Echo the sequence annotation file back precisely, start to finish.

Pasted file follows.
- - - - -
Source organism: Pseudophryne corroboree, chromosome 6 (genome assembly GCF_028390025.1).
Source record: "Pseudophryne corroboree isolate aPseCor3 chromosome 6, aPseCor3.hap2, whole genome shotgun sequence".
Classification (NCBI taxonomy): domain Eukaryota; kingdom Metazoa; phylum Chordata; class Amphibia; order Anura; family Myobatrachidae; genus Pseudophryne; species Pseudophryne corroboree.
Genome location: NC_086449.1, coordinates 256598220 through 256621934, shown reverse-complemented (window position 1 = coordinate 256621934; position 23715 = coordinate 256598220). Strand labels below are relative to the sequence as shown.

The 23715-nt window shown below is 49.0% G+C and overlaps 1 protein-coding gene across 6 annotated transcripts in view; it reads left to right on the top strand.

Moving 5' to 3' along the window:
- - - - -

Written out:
Source organism: Pseudophryne corroboree, chromosome 6 (genome assembly GCF_028390025.1).
Source record: "Pseudophryne corroboree isolate aPseCor3 chromosome 6, aPseCor3.hap2, whole genome shotgun sequence".
Classification (NCBI taxonomy): domain Eukaryota; kingdom Metazoa; phylum Chordata; class Amphibia; order Anura; family Myobatrachidae; genus Pseudophryne; species Pseudophryne corroboree.
Genome location: NC_086449.1, coordinates 256598220 through 256621934, shown reverse-complemented (window position 1 = coordinate 256621934; position 23715 = coordinate 256598220). Strand labels below are relative to the sequence as shown.

The 23715-nt window shown below is 49.0% G+C and overlaps 1 protein-coding gene across 6 annotated transcripts in view; it reads left to right on the top strand.

Moving 5' to 3' along the window: